Dell (NASDAQ: DELL) and Barnes & Noble (NYSE: BKS) each made what they considered important announcements yesterday. Neither piece of news addressed the core problems each company faces, which is that they have lost most of their relevance in their respective sectors, and they are beyond the point at which the can reverse it.
Barnes & Noble reported that its chairman and founder had settled a shareholder suit. The suit was meant to block a greedy play by Leonard Riggio and his wife to sell a college book store company to Barnes & Noble. The two agreed to a $22.75 million reduction in the $596 million buyout price. Nearly $150 million is still due Barnes & Noble in the form of a loan from Riggio. He agreed to forgo $6.3 million in interest payments on that loan. The deal was a brazen abuse of his power at the book store chain.
The settlement is nothing more than a distraction from the fact that Barnes & Noble remains largely trapped in its bricks-and-mortar store model. It has released its e-reader product — the Nook. But it has been pounded in the market by the Amazon.com (NASDAQ: AMZN) Kindle and by tablets, mostly marketed by Apple in form of its iPad line. Barnes & Noble has set an agreement with Microsoft (NASDAQ: MSFT) to gain market share in digital content. There is little reason to believe, though, that the Redmond company’s financial and software contributions will alter Barnes & Noble’s weak position in the sector.
Dell also made what its considers to be an important announcement about key plans to turn itself around. Two days after it said it would begin to pay a dividend, the PC firm announced it would reduce costs by $2 billion. That is a euphemism for layoffs. Dell, like Barnes & Noble, for some reason thinks a strategic retreat will make it successful again.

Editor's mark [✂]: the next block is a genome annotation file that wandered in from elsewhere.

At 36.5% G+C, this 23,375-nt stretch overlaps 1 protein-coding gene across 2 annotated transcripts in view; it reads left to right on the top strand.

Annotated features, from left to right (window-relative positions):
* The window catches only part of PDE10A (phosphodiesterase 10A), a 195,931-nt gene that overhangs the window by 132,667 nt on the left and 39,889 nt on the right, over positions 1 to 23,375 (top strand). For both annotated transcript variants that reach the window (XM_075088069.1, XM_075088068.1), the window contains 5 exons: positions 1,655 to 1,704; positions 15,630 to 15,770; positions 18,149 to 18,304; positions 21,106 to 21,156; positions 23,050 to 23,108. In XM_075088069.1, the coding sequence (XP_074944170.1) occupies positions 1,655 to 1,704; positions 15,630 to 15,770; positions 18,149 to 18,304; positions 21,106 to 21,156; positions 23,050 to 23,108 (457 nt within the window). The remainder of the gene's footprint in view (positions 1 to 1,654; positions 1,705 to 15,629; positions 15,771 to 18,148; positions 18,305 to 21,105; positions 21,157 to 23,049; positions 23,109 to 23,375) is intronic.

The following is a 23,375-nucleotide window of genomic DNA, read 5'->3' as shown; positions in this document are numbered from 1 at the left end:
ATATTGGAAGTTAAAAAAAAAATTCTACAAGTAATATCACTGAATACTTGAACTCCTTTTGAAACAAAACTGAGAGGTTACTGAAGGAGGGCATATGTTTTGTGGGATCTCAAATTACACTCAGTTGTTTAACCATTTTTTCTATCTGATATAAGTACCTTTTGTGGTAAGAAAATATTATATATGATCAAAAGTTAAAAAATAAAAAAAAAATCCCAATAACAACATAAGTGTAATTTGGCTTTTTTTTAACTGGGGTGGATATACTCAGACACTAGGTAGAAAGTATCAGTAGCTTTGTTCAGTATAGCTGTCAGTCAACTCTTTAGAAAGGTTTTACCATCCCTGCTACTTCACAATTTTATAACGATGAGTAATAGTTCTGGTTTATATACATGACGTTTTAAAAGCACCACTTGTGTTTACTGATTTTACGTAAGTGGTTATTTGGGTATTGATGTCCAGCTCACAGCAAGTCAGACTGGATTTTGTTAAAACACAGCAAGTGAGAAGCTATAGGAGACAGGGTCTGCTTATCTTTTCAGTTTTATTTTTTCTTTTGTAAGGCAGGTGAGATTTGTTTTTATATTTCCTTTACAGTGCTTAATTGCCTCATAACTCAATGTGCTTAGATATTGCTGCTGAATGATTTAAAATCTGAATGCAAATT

In reality, as nearly every business medium has already pointed out, Dell missed the windows onto the smartphone and tablet sectors. Dell has built and bought IT consulting and enterprise businesses; neither has changed its profits by much. Dell has moved aggressively into the server sector, but servers have become commodities sold by most large tech firms. Dell’s retreat is nothing more than an attempt to hold EPS at current levels for as long as possible.
Some large corporations cannot be fixed by any management. They have fallen too far behind their competition too quickly. In the cases of Dell and Barnes & Noble, that competition is formidable, which means their chances to recover are nil.
Douglas A. McIntyre